Start by removing the stock restrictor pill from the solenoid nipple. Here is the 1G solenoid with the restrictor still installed:
And here is a picture of the restrictor removed. Find a tiny screw, and insert it into the restrictor. Then, use a pair of pliers or something to pull it out. It should come out easily. If it doesn't, your screw is probably too big.
Now that the stock restrictor is removed, gather the other parts needed for the install. Part list is as follows: Stock BCS with restrictor removed (1G or 2G), .025 restrictor, vacuum "T" fitting, and a some vacuum line.
It is important you install a .025 restrictor after the turbo. To my understanding, the restrictor pill helps to get boost in the right ball park, and then the factory BCS regulates from there. Without the restrictor, the stock BSC will not be able to accurately control pressure supplied to the wastegate. I used a 1/8" .025 in-line orifice restrictor from Coast Pneumatics. Part # F-2815-251-B85, here's a link: F-2815-251-B85 . ECMlink also reccomends that welding tips can be used as a substitute: Shop Lincoln Electric 10-Pack .025 Contact Tips at Lowes.com .
Here is the .025 restrictor installed. The hose barbs on each end made it easy to install inline:
I made a little makeshift bracket to attach the BCS to. I'd recommend putting it close the turbo, in order to minimize the length of the vacuum tubing in the system:
Here's the end result:
After the install, have a buddy use ECMlink to activate the solenoid manually. While a helper activates the solenoid, feel it under the hood to verify it is working. After the solenoid is working, It's time to configure ECMlink for proper operation and dial in the system.
To get this system working without a MAP sensor, you have to do a little work around. Basically, if you install everything as instructed above, the only other thing you need to do is configure ECMlink as instructed below. You can set up this system without a MAP sensor, but it requires a little work around with the V3 software. I have included the How-To directly from Thomas Dorris, who instructed me how to get the system set up without a MAP sensor. Using a MAP sensor would be more beneficial, but again, it's not required for the system to function.
Quoting Thomas Dorris:
Running boost control in ECMLink without a MAP sensor requires an extra "work around" to the "lock" fields on the Boost tab. I'm not sure this is clearly documented anywhere, so I'll do it here and see if I can make some time to do a wiki article as well from the info below.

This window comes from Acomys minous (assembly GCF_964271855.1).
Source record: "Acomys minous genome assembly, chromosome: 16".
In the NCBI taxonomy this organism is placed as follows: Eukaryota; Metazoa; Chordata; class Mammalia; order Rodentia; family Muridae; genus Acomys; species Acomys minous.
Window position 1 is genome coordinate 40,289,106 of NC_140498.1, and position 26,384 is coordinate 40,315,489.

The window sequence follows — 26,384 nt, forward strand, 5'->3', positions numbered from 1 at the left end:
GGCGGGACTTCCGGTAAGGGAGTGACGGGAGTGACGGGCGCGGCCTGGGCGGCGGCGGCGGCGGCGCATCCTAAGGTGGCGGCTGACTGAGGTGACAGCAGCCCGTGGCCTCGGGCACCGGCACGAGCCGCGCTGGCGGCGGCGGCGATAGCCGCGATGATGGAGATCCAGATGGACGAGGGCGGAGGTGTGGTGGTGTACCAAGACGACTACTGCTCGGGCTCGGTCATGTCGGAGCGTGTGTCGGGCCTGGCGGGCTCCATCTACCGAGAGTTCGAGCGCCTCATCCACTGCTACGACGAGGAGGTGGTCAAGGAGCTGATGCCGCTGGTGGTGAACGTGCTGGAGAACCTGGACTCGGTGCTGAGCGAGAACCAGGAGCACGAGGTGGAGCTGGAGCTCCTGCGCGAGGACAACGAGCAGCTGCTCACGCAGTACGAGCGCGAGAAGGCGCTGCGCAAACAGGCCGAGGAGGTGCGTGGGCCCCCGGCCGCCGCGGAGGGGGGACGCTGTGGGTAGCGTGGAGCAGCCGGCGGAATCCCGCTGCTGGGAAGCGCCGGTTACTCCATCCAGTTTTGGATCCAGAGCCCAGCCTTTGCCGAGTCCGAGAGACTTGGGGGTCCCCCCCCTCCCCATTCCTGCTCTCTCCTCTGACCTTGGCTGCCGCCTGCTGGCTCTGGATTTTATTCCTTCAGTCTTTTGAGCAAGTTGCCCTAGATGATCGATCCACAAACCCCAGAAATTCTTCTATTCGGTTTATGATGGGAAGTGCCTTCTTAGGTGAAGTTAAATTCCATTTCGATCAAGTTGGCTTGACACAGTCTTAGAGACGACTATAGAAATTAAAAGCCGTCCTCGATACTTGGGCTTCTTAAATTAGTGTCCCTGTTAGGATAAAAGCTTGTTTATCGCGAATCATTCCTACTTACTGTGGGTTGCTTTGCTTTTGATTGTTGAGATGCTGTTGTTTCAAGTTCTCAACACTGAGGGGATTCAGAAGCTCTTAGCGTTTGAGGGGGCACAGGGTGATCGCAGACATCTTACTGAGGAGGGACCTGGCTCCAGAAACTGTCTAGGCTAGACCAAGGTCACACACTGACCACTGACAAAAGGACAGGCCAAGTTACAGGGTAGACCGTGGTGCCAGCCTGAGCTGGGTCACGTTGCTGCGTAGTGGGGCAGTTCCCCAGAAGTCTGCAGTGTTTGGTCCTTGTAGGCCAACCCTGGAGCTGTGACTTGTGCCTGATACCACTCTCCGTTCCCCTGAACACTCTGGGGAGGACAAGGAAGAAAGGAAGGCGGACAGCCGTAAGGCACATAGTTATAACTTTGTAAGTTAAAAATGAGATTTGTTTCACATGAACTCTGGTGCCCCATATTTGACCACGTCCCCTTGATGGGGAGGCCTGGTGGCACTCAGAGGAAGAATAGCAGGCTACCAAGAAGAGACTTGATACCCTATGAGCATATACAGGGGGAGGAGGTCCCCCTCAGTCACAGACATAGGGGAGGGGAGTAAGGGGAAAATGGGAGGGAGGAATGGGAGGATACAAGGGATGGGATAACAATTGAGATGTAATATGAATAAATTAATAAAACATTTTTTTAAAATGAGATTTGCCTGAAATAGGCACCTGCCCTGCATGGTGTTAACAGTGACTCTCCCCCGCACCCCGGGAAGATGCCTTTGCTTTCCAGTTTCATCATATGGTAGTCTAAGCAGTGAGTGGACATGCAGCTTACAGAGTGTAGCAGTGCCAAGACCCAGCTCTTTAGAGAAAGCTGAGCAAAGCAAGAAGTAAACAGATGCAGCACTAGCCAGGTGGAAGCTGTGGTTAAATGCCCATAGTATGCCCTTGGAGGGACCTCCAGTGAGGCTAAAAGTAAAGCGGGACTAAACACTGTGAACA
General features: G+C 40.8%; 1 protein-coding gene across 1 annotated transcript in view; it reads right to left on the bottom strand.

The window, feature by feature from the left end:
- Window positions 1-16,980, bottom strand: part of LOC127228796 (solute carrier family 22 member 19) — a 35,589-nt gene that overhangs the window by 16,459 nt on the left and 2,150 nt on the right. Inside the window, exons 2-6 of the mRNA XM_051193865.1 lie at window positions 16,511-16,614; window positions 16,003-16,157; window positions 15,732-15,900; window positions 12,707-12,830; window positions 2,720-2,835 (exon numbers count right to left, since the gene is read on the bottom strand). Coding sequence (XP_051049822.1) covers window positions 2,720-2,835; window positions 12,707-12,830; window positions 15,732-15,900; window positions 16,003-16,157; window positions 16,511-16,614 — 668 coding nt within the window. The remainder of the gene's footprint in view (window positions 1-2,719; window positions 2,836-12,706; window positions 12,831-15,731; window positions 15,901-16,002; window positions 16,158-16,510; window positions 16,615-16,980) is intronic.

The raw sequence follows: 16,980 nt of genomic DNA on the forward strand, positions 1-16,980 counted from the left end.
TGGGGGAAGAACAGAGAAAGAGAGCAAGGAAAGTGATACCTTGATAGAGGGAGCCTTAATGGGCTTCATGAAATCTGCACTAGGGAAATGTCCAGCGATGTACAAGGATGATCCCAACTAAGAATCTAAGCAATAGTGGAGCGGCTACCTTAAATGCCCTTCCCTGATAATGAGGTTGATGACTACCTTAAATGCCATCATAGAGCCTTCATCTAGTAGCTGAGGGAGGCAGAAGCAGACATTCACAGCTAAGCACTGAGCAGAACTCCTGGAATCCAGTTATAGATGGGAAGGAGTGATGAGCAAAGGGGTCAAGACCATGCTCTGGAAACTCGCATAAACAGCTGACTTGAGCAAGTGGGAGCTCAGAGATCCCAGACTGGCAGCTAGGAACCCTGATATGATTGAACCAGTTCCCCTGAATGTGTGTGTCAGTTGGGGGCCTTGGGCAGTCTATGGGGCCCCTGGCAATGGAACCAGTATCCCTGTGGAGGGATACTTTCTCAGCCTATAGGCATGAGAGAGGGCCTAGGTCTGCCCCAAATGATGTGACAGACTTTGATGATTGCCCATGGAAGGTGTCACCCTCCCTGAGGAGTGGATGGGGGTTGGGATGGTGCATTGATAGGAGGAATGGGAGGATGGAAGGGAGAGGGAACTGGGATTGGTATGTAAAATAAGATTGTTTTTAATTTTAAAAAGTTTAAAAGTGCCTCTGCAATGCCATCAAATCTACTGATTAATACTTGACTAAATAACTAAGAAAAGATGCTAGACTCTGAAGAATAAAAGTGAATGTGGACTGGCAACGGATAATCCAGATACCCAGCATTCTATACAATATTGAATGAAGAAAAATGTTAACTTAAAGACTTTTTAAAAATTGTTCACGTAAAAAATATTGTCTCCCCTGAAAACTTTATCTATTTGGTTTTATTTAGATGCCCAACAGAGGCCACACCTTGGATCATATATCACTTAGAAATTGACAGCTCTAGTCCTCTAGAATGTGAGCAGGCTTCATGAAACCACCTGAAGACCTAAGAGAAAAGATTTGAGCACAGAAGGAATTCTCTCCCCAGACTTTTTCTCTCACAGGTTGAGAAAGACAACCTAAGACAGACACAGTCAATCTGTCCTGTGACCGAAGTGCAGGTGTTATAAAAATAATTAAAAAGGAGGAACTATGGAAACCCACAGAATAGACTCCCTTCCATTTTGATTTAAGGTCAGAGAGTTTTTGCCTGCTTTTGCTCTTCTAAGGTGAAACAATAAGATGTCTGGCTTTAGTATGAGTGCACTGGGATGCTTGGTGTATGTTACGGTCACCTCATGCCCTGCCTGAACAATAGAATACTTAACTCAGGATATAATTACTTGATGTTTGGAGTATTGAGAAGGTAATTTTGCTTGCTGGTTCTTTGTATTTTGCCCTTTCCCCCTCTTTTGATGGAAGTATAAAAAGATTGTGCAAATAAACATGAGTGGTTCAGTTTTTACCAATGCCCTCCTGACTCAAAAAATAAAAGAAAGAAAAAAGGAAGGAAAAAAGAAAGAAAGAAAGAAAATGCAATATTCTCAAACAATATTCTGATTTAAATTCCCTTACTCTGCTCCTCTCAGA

There are two lock fields below the "Assign MAP input pin & type" link. A screen grab from your log file is shown here for illustration.
A full explanation of both fields is in the ECMLink help file (small "?" button in the lower right hand corner of the Boost tab). Suffice to say for now that they both look to the "ECUBoost" item to determine when to lock the duty cycle.
If you do not have a MAP sensor attached to the ECU, then the ECU has no valid ECUBoost value to reference and it gets confused. By default, the "Lock at 0% below" field is set to 0 psi. But if there is no MAP sensor defined, the ECU uses a much lower value than 0 psi as its default. So the two end up working together to basically force 0% duty any time there is no MAP sensor attached.
To work around this, you need to change those lock fields. But you can see from the above screen grab that they are both disabled. They are disabled because the application is coded to assume that no MAP sensor means no need to edit those fields. But in this case, there is a reason and we need to trick the application into letting us edit them.
To do that, go into the ECU Inputs tab and set the ECU-side MAP sensor definition to something valid. It's not really important what. I've included a sample below.
Hit Save to ECU and then go back into the Boost tab. Now the lock fields will be enabled for editing. Use the down arrow on each both lock fields to run them down as low as they will go. The exact value will change depending on what units you have selected for air pressure, so it's easiest to just run them down to the lowest value using the down arrow button next to the field. I've included a screen shot below showing what this looks like with the default "-inHg/+psi" units.
This effectively disables the lock field functionality. Hit Save to ECU and then go back into the ECU Inputs tab and set the MAP sensor back to undefined as shown below.
Hit Save to ECU and now you should be set.
After you have everything configured, test the system out by establishing you have boost control. Follow this step by step, and you'll be good to go:bcssetup [ECMTuning - wiki]
After I got the system working, it performed flawlessly. The control is very precise, and I could adjust in increments of 1psi in most cases. You can use the system to tune in a spike, and then drop off; or even do boost by gear control. The features provided in ECMlink V3 are great, and you will have fun playing around with how the car and turbo respond to the duty cycles you set. Just be cautious not to over boost. A very small adjustment goes a long way, so don't input big number changes. If you guys have any questions, feel free to shoot me a PM.
Here are some additional links that will help with this install, and also tuning the system:
bcsinstall [ECMTuning - wiki]
bcschoice [ECMTuning - wiki]
bcsoverview [ECMTuning - wiki]=boost&s=control
boostcontrol [ECMTuning - wiki]=boost&s=control
Edit: I've been informed the screenshots in Thomas' post weren't showing up for guys who aren't on the ECMlink forums. I uploaded the ECMlink screenshots to the site. If any of you guys still have issues seeing the images, please shoot me a PM.